Mar 2, 2009

DUBwise J2ME Installer

With J2ME there is always the trouble with lots of JAR and JAD Files to handle device differences. It's theoretically possible to write a one-fits-all application in J2ME - but only with a lot of drawbacks. One big problem ist the usage of special APIs or profiles. The other big thing is that you have to include different ressources for the same thing to (really) 'work' on the device. Handling these problems on the device leads to very big and slow applications. Keep in mind that some people still pay a lot of $$$ for mobile bandwith and/or have slow devices. Thats why one-fits-all jar's are very rare and DUBwise isn't one of it. But it leads to problems in finding the right jar/jad for a lot of people. And until now this problem was solved by a human (me) by answering questions from users. But I like the idea of letting computers or machines do the monotone work ..-)

The most common solution to this problem out there are device lists - but these lists are never complete and need a lot of maintenance (there are a lot of devices emerging every month). The solution for DUBwise is the "DUBwise Installer" which is a small (<10kb) one-fits-hopefully-all application which assembles information about the device, selects the right jar/jad combination and gives the possibility to install it.
This is an easy way for users, but the coders side had some stepping stones. Now i had to build all possible combinations - and this was more of a problem than it sounds because there are 3456 combinations possible actually:
6 - sound packs
*6 - image packs
*3 - firmware packs
*2 - bluetooth usage
*2 - cldc1.1 or cldc1.0 usage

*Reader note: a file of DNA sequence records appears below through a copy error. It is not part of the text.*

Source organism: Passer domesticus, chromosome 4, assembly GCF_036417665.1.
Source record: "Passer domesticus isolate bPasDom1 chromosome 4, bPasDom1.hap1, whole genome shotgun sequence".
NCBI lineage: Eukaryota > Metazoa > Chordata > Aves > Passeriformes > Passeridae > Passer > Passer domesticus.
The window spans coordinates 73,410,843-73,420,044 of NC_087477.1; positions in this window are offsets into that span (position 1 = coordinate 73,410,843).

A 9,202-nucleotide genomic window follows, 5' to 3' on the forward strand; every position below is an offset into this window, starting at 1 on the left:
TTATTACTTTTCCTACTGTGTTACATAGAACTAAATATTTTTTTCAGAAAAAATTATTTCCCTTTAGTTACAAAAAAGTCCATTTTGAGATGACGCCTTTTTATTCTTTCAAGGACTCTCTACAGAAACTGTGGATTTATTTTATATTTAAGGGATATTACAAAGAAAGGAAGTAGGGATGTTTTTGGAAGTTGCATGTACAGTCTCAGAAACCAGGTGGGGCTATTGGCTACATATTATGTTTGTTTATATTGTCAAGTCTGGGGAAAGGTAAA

*2 - jsr179 usage
*2 - FileConnection API usage
*2 - deviceControl usage
=3456 Jars

This is more than one Gigabyte of jar and jad files and took ~6 houres to build on my Core Duo. Reducing the diversity was not an option for me - so i had to work on Filesize ( i didn't want to crash the svn server on the host project) and on compiling speed.
First tests with my standard packers bzip/bzip2 where very disappointing because they did not siginificantly decrease the size - the very minimum i got where ~800MB - and i had a lot less in my mind because i thought that the entropy is not very high and i can compress this content very good (i could explain why verbally but im not able to write it down ..). Then i searched the net a bit to find a better packer - i stumbled over 7zip - but the tests on the site i found only showed a small difference (which is anyway good for the content they tested - but not the jump i searched for). So i gave it a try and the results where amazing - I got a 17MB File with the default settings and compressing/decompressing are rather fast.
The next problem was the build time - until now i had no problem with it because it was less than 10s/build which is ok for building an app - but not ok for building an app 3456-times ..
The most time consuming part were the jumps to ANT where the sources are preprocessed, compiled and stuff. Now i do this only when the code is changed and just bring the right ressources into the jar otherwise.

- jar and jad of the Installer
- Source Code of the Installer